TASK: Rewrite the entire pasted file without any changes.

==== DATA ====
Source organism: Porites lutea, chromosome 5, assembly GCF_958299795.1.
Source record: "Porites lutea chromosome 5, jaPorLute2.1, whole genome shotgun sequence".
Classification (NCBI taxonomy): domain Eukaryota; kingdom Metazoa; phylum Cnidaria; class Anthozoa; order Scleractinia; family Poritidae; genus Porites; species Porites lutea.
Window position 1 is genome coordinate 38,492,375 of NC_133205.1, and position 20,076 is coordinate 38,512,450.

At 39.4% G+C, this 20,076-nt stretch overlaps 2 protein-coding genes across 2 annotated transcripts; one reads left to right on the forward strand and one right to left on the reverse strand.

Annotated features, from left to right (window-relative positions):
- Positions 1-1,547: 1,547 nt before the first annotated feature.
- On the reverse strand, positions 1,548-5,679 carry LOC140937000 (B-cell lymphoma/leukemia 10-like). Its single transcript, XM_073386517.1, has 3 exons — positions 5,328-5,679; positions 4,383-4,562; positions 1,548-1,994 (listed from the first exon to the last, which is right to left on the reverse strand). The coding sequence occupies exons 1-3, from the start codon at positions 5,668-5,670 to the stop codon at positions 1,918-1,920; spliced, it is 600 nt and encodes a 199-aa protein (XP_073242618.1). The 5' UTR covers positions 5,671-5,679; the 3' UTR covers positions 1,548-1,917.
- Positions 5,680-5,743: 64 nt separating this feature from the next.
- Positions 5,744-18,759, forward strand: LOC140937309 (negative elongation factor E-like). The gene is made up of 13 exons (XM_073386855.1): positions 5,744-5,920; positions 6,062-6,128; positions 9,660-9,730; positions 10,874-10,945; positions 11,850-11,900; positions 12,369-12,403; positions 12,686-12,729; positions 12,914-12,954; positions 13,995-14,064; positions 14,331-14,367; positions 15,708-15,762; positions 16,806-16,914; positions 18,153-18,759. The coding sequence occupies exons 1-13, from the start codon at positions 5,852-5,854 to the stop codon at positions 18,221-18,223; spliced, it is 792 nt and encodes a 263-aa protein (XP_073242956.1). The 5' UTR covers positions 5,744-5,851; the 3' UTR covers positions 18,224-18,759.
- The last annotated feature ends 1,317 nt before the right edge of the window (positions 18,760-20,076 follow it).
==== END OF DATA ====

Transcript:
Source organism: Porites lutea, chromosome 5, assembly GCF_958299795.1.
Source record: "Porites lutea chromosome 5, jaPorLute2.1, whole genome shotgun sequence".
Classification (NCBI taxonomy): domain Eukaryota; kingdom Metazoa; phylum Cnidaria; class Anthozoa; order Scleractinia; family Poritidae; genus Porites; species Porites lutea.
Window position 1 is genome coordinate 38,492,375 of NC_133205.1, and position 20,076 is coordinate 38,512,450.

At 39.4% G+C, this 20,076-nt stretch overlaps 2 protein-coding genes across 2 annotated transcripts; one reads left to right on the forward strand and one right to left on the reverse strand.

Annotated features, from left to right (window-relative positions):
- Positions 1-1,547: 1,547 nt before the first annotated feature.
- On the reverse strand, positions 1,548-5,679 carry LOC140937000 (B-cell lymphoma/leukemia 10-like). Its single transcript, XM_073386517.1, has 3 exons — positions 5,328-5,679; positions 4,383-4,562; positions 1,548-1,994 (listed from the first exon to the last, which is right to left on the reverse strand). The coding sequence occupies exons 1-3, from the start codon at positions 5,668-5,670 to the stop codon at positions 1,918-1,920; spliced, it is 600 nt and encodes a 199-aa protein (XP_073242618.1). The 5' UTR covers positions 5,671-5,679; the 3' UTR covers positions 1,548-1,917.
- Positions 5,680-5,743: 64 nt separating this feature from the next.
- Positions 5,744-18,759, forward strand: LOC140937309 (negative elongation factor E-like). The gene is made up of 13 exons (XM_073386855.1): positions 5,744-5,920; positions 6,062-6,128; positions 9,660-9,730; positions 10,874-10,945; positions 11,850-11,900; positions 12,369-12,403; positions 12,686-12,729; positions 12,914-12,954; positions 13,995-14,064; positions 14,331-14,367; positions 15,708-15,762; positions 16,806-16,914; positions 18,153-18,759. The coding sequence occupies exons 1-13, from the start codon at positions 5,852-5,854 to the stop codon at positions 18,221-18,223; spliced, it is 792 nt and encodes a 263-aa protein (XP_073242956.1). The 5' UTR covers positions 5,744-5,851; the 3' UTR covers positions 18,224-18,759.
- The last annotated feature ends 1,317 nt before the right edge of the window (positions 18,760-20,076 follow it).